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Is Life Like This?: A Guide to Writing Your First Novel in Six Months
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Is Life Like This?: A Guide to Writing Your First Novel in Six Months

3.87 of 5 stars 3.87  ·  rating details  ·  76 ratings  ·  16 reviews
“Writing a novel,” says John Dufresne, “is not as easy as you may have thought before you tried. But it’s also not as difficult as you imagined.” Dufresne’s smart, practical, hard-nosed guide is for the person who has always wanted to write a novel but has been daunted by the sometimes chaotic, always challenging writing process. A patient teacher and experienced writer, D ...more
ebook, 320 pages
Published February 1st 2010 by W. W. Norton & Company (first published January 17th 2010)
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Brion Salazar
I'm not a big fan of the "Write a novel in X amount of time" books. I don't think writing, remarkable writing, can be accomplished by formula alone. So with that in mind I was skeptical about this book. After finishing it, I was pleased to find that it was much more about a philosophy of novel writing than simply a step-by-step guide to pushing out a novel. While the author does borrow heavily from other writers as well as other books on writing, I do consider there to be enough original thought ...more
Peregrine 12
Dec 04, 2010 Peregrine 12 rated it 3 of 5 stars  ·  review of another edition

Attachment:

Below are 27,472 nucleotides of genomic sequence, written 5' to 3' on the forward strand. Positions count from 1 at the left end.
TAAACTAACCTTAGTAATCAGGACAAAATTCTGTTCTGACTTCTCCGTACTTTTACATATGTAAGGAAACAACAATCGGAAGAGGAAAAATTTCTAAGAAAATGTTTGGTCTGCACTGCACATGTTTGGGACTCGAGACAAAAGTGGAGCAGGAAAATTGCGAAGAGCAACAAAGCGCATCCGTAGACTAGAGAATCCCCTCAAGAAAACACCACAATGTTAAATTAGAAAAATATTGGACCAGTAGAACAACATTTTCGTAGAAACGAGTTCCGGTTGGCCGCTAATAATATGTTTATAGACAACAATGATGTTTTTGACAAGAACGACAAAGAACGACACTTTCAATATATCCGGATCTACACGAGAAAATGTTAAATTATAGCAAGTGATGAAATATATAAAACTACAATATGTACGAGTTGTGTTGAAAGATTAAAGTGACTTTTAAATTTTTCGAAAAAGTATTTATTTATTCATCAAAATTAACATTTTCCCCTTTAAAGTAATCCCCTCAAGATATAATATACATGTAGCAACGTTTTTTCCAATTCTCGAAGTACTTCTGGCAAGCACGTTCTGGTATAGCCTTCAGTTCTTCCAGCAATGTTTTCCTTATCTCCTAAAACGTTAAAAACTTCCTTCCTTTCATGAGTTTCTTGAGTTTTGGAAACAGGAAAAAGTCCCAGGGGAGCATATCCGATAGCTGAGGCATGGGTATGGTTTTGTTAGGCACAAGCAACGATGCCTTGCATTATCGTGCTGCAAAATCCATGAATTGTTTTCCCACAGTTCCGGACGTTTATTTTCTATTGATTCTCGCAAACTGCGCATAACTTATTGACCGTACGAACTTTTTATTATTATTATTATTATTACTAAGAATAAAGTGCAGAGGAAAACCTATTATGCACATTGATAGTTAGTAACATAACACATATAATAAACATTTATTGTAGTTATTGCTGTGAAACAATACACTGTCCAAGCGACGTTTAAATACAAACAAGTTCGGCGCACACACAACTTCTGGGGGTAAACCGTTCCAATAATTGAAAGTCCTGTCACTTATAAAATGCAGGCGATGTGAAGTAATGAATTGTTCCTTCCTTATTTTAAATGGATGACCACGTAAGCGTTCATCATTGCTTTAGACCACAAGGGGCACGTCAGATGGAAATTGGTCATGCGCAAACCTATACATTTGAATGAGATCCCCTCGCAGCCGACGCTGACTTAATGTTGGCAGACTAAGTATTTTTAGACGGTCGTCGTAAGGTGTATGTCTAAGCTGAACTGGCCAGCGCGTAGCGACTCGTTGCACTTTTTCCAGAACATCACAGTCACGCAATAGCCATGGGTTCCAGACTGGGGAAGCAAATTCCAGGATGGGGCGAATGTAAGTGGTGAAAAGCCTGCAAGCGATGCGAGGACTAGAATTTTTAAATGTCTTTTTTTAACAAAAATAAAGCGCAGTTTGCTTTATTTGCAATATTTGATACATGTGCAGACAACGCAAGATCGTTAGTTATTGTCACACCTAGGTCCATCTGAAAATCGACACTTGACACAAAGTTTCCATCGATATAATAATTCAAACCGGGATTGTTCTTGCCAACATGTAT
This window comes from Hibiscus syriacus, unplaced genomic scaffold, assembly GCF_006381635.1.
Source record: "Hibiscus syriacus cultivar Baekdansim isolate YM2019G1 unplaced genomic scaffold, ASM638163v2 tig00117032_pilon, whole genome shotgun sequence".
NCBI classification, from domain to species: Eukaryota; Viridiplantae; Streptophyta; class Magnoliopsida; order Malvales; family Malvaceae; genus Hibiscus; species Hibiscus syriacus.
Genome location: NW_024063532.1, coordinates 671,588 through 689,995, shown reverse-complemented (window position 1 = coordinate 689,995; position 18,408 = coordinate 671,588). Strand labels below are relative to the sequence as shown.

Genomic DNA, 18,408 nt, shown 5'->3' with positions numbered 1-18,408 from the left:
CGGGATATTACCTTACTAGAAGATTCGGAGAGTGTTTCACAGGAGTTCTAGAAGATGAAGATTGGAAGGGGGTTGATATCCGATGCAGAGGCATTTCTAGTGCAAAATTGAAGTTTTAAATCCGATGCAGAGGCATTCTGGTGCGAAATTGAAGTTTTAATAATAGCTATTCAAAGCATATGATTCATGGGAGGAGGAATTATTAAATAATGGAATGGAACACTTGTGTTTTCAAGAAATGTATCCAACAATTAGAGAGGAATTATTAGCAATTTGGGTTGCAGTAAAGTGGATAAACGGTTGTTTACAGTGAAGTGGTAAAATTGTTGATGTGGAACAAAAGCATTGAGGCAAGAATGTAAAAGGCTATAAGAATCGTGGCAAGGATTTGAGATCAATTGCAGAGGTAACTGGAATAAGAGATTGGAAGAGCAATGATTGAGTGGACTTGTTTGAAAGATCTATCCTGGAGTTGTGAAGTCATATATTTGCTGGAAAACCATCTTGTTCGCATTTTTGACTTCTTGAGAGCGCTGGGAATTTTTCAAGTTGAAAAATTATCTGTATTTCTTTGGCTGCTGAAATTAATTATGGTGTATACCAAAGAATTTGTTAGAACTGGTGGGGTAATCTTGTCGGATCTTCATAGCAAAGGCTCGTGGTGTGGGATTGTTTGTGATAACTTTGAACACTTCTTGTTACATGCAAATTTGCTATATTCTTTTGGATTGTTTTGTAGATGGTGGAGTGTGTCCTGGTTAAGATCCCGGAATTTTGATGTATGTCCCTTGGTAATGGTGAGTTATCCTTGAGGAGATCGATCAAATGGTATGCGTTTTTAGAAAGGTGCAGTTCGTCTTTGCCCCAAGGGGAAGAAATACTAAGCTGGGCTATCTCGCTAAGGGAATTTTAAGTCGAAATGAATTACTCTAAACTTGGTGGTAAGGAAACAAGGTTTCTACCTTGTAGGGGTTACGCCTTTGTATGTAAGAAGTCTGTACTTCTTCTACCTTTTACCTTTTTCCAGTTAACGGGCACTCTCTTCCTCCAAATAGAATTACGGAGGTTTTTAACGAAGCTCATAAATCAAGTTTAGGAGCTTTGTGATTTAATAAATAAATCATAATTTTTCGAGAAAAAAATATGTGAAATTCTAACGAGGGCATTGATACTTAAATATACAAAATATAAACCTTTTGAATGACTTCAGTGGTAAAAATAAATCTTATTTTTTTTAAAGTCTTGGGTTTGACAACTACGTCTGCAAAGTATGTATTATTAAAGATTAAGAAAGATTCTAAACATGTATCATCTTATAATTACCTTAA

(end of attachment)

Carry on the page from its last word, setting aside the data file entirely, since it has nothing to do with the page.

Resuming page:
Recommends it for: Aspiring writers
Recommended to Peregrine 12 by: Local writing club
Good one to start with, if you're just beginning to write fiction. This book is heavy on the creativity and imagination aspect of writing, but very little help on the actual mechanics of how to write engaging fiction.

Contains lots of ways to evaluate books you've read and ways to practice and develop your own writing. A useful text.
If you haven't read many other writing books, this is probably a fine one to start with; don't let my review deter you from reading it. For anyone else who *has* read many writing books, there isn't anything here you haven't heard in a more engaging way from another source.

I read the first several chapters, which weren't engaging but weren't awful or anything. If the advice offered had been new to me, I'm sure it would have been engaging enough that I wouldn't have even registered that the writ
Having little formal training in writing prose, I came to John Dufresne’s Is Life Like This? A Guide to Writing Your First Novel in Six Months as an interested skeptic. Six months? Reading this guide, I realized how many erroneous preconceptions I had of the novel-writing process. The method Dufresne lays out jettisons the idea of sitting down, starting at page one and plowing through page after chronological page until you get to the end:

“Writing a novel does not proceed in a linear fashion eve
This is, by far, the best book on novel writing that I've read. It is part self-help (as in, how do I do it?), part exercises, and part essay on writing.
I used this book in a Novel Writing class this fall and the students liked it as well.
He has lots of great exercises and great advice for writers in general.
Highly recommended!
I made it through the first hundred pages, after which my frustration had mounted so high that I decided not to continue.

This book irritated me in that it seemed almost as if, while attempting to carve a path for other writers toward the creation of their own works, Dufresne himself kept getting sidetracked and meandering off of his own trail. There was vague advice offered, but it often seemed weighted down by unnecessary details (such as the Latin or Italian origins for words like fiction and
Bella Mia